Are you a member of a wine club? Do you receive monthly mailings of new wines?
I myself have been a member of a few wine clubs and some I’ve joined have proven to be a mistake.
Now, I’m not talking about the wine clubs that you join after a weekend in Sonoma or Napa. Those wines you’ve already tried and enjoyed. Plus, those are usually of much higher quality. I specifically mean these mass-marketed wine clubs like Wall Street Journal Wine, Tasting Room wines, or one of the many other “clearing house” wine clubs.
Unfortunately, I think these wine clubs are created simply for the bottlers to make a little extra money with the year’s leftover grapes. The wine isn’t all that good, and the only way to order more, if you actually like it, is through the wine club and nowhere else. The wine from these clubs could also be small batch wines, bulk, or overstock wine that a company wants to be rid of. Multiply this by many and many companies, and you’re left with a clearing house of wine that needs to be sold.
Some of these wine clubs also offer “private label” wines.; this is nothing more than mediocre quality wine with a new label. Wine clubs buy large amounts of bottled wine for cheap and then create a unique label for the wine (which is why you can’t find/buy the wine anywhere else). Then these wine clubs advertise these private label wines as premium wines to their customers. This false advertising is one of the many problems with budget wine clubs.
For Tasting Room wines, their unique selling point is that they can bottle small samples, mail them out, and have you taste test them. (Only ONE of the samples mailed to me was palatable!) You rate them online and then choose your favorites. Fortunately, with Tasting Room, you’re able to change your wine shipment each month, switching from white to red, vice versa, or just to hand-pick the wine you want to try for the month. Tasting notes are given for each wine which helps you choose the bottles you’d probably like. So, if you’re shipped a wine you don’t like, you can alter next month’s selection online to find one better suited to you.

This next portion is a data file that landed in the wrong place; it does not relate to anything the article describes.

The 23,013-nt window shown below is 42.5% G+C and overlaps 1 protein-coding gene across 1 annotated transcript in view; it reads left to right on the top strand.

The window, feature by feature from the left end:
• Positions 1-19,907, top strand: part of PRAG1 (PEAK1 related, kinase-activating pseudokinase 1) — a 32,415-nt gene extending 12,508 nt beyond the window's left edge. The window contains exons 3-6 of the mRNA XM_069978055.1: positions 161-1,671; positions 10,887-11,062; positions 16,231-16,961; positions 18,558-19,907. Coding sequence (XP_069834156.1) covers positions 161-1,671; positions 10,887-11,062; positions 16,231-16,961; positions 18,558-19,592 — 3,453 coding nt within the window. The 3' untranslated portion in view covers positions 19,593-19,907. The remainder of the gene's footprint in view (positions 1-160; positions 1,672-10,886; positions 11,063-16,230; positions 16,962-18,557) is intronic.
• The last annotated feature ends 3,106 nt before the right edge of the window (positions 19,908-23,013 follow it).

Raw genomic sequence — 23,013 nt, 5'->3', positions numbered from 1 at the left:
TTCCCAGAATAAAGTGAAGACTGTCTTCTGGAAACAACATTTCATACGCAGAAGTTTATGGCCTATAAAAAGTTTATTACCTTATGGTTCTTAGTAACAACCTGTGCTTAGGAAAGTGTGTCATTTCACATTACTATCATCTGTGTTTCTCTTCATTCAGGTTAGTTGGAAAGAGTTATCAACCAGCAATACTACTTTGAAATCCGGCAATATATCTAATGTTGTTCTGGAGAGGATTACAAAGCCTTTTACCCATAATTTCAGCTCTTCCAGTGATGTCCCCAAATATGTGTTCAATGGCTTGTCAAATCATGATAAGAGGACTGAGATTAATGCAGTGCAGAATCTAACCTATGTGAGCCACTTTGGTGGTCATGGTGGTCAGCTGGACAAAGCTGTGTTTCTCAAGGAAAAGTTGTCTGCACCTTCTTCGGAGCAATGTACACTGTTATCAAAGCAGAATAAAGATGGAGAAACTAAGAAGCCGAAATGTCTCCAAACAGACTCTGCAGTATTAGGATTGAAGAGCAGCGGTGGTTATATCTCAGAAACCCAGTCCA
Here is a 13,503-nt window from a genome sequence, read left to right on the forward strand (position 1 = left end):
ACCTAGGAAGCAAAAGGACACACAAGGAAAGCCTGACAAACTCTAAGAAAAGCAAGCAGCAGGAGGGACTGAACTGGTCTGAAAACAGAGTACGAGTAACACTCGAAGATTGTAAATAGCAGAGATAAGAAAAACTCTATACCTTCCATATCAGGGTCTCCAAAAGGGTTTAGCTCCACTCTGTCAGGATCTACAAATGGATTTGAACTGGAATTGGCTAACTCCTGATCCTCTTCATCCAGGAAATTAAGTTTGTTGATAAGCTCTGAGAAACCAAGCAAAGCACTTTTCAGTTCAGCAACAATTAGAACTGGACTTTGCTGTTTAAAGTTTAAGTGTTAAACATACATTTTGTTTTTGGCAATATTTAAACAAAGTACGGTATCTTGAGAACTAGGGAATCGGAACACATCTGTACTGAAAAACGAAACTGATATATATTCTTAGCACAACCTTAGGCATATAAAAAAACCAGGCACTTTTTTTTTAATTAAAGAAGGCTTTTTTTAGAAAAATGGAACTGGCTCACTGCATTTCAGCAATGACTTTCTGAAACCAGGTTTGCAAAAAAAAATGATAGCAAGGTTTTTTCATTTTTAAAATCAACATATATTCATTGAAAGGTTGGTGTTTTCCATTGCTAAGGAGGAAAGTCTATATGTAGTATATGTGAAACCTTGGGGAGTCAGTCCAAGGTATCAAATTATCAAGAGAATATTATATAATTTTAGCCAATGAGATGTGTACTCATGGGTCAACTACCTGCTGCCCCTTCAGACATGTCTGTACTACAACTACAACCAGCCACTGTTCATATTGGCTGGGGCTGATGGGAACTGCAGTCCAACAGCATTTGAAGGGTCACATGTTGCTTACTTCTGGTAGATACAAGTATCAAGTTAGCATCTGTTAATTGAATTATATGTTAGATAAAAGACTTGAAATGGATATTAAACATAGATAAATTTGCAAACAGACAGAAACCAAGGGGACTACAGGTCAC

I never found a wine I really liked at Tasting Room. In fact, I never really liked ANY of them. And I promise you, that I’m not super picky with wine; almost every bottle I pick up and try from the store I like! In fact, one of my favorites is an $10 bottle of Ménage à Trois wine. While I don’t drink super cheap wines, I generally buy bottles in the $10-$20 range.
Last I checked, the price for this wine club membership is NO WHERE to be found on the website. The only information they do provide is the cost for the mini bottle sampling kit – $10. Why is pricing not found on their website?? I looked up my cost for Tasting Room membership from May of 2017 and it cost $160 for a total of 8 bottles (and the sampling kit); my plan allowed me 2 bottles a month for 4 months. That equals $20 a bottle, which includes shipping fees.
The problem with Tasting Room is that they are selling you on personalization of wine. On their website, they state “Tasting Room is the only wine club that focuses on you — your tastes, your preferences.” However, how can they claim that if they only offer 111 total wines? (Yes, their website currently has only 111 different wines to choose from!) The breakdown of what wine they have is featured below.
If you only like white wines, you have 43 Tasting Room white wines to choose from. You certainly can’t dial in what you like when you only have 1 Riesling, 1 Pinot Grigio, and 3 Viogniers to choose from. The same is true for the red, sparkling, and rosé wines. When you break down what different wines Tasting Room offers, you begin to realize how little variety they have.
For the Wall Street Journal wines, I’ve received three cases as gifts. You can order a case of all red, all white, or a mix of both. All at once you receive a case of 12 bottles delivered to you home for a bargain of $70. However, there were a few duplicate bottles in the box; the problem with that is if you don’t like the wine, then you’re stuck with a second bottle that you don’t want to drink. The Wall Street Journal wines are also usually one shipment of 12 bottles and you have no choice or control over your selections of wine (other than whites, reds, or both). You could have bottles you like and bottles you don’t. You get what you get.
Yes, I get why wine clubs are fun. Who doesn’t love getting new wine in the mail? It’s fun, exciting, and adventurous to try new wines. But what if you don’t like anything that was shipped to you?
Remember, if you drink a lot of wine, then a wine club may be a great idea to save a little money. Especially so if it’s a winemaker or winery you really like. (I’ve done that with great success with small to medium-sized wineries in Sonoma, CA.) I would definitely not recommend joining a wine club blindly. You don’t want is to lose money or end up committed to a club that you want to get out of but can’t, due to the membership’s rules.
In my personal opinion, you can’t really find your true flavor profile by drinking a few bottles of wine. I think a better technique would be to gather some friends that like wine, have everyone pitch in some money, and go out and buy wines ranked 90 or above at a fine liquor store (I like Vin in and around the Chicago area) for the same price range of $10-$20 per bottle. This way you all can taste many different wines to fine tune what you like; and you’ll be tasting higher ranked and much better tasting wine as well.
Do your research on wine clubs before spending your money. I know for a fact that there are great wine clubs out there and a lot of great wine that needs drinking!
If you have an experience with a wine club, I’d love to hear about it in the comments.